Some kinds of moral stances—for instance, those that support unqualified (Lockean? Rothbardian?) property rights—can readily dismiss all taxation as theft and thus all states as robbers. I don’t dislike this conclusion; indeed, it warms my heart whenever I’m reminded that it invalidates the kind of petty local tyranny expressed in zoning laws and eminent domain action. But my political morality is rooted in the thought of Aristotle, Aquinas, and their modern interpreters (who have tended to offer pragmatic arguments for state authority), and that means that my account of rights and duties is somewhat more complicated. That means that I can still offer a credible case against the legitimacy of state authority; but it will be qualified, tentative, and contingent on at least some empirical claims that might be contestable.
I’d like to outline the multi-part case I’m inclined to offer against state authority and benefit from the responses of my readers. It would be good to hear from both Rothbardians and others who think it is obvious that the state is always and everywhere illegitimate (and who will therefore think I have been insufficiently radical) and from minarchists and other statists (who will doubtless think I have been excessively so).
I brief: I think anarchism is defensible on at least the following tentative but substantial grounds:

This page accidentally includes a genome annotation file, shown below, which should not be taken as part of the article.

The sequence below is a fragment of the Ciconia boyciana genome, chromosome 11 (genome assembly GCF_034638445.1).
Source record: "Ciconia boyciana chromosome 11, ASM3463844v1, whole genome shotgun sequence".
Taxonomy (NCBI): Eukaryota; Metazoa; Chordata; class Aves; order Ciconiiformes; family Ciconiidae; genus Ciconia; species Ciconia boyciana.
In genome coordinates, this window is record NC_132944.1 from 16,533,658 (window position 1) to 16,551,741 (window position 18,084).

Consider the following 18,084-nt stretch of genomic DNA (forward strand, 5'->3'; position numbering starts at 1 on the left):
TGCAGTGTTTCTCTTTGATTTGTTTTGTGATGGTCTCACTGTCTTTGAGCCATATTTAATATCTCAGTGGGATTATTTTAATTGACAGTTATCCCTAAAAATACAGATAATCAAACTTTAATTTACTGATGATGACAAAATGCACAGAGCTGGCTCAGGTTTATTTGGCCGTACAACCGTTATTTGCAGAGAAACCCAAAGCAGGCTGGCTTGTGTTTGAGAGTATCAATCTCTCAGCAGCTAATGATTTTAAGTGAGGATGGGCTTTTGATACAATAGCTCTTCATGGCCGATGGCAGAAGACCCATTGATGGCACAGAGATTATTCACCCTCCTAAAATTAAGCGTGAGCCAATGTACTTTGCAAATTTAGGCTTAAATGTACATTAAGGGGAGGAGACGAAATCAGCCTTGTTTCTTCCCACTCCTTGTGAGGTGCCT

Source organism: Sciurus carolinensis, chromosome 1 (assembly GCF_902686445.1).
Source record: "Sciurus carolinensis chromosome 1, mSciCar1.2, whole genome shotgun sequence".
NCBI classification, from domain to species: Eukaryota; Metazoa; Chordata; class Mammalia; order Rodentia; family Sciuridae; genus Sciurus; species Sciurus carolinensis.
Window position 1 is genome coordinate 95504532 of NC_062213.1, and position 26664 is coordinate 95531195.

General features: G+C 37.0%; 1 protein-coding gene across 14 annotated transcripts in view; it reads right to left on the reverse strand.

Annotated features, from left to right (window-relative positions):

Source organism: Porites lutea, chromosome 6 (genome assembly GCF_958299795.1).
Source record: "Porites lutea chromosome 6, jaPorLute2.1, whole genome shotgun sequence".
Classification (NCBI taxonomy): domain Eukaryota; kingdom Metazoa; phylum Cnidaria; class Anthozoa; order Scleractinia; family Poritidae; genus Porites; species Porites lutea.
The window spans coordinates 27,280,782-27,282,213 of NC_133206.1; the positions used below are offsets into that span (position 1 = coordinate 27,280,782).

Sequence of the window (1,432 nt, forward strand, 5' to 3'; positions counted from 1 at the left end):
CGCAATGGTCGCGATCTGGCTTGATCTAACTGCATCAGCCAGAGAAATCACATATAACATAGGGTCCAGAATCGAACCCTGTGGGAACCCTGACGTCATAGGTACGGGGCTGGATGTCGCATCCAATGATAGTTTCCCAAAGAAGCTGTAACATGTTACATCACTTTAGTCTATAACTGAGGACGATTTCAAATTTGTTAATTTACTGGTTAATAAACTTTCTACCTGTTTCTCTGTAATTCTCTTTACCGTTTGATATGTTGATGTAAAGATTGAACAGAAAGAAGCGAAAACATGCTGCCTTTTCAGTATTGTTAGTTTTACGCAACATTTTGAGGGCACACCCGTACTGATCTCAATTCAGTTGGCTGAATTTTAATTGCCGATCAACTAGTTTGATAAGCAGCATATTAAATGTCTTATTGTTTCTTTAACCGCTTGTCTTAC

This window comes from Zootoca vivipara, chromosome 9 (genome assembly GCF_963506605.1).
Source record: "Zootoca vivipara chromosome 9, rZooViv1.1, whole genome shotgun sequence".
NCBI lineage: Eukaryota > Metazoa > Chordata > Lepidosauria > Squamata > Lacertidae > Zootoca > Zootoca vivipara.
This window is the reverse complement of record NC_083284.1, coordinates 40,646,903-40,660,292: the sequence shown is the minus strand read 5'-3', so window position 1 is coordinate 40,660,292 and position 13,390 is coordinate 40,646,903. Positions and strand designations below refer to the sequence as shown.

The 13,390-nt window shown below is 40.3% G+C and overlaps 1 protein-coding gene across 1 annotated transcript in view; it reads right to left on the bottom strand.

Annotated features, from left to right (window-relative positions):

- The Absence of Justification for the State. There is no natural right to rule. The authority of the state seems arbitrary and indefensible. The state lacks legitimacy, but it may often be argued that, pragmatically, the state still does something useful. However, there are both negative and positive reasons to regard this as unpersuasive.
- Unjust and Destructive State Behavior. The state tends to be destructive. It engages in war and plunder, it oppresses, it excludes, and it subordinates.
- Undesirable Consequences of State Behavior. The state tends to promote inefficiencies through subsidies, monopolies, patents, tariffs, and other mechanisms that allow corporations to escape the cost principle. It also burdens people frustratingly.
- Positive Consequences of Anarchy. An anarchical society will foster efficiency and productivity.
- The Possible Effectiveness of Anarchical Social Institutions. (i) An anarchical society can provide the coordination needed to ensure social order. (ii) Anarchical social institutions can provide the services the state provides efficiently.
- The Capacity of Anarchical Social Institutions to Foster Creativity. An anarchical society can make possible a range of social and cultural experiments, the exploration of a range of possibilities, experiments in living.
What’s wrong with this list? In what ways is it too short, in what ways too extensive? I look forward to hearing from you.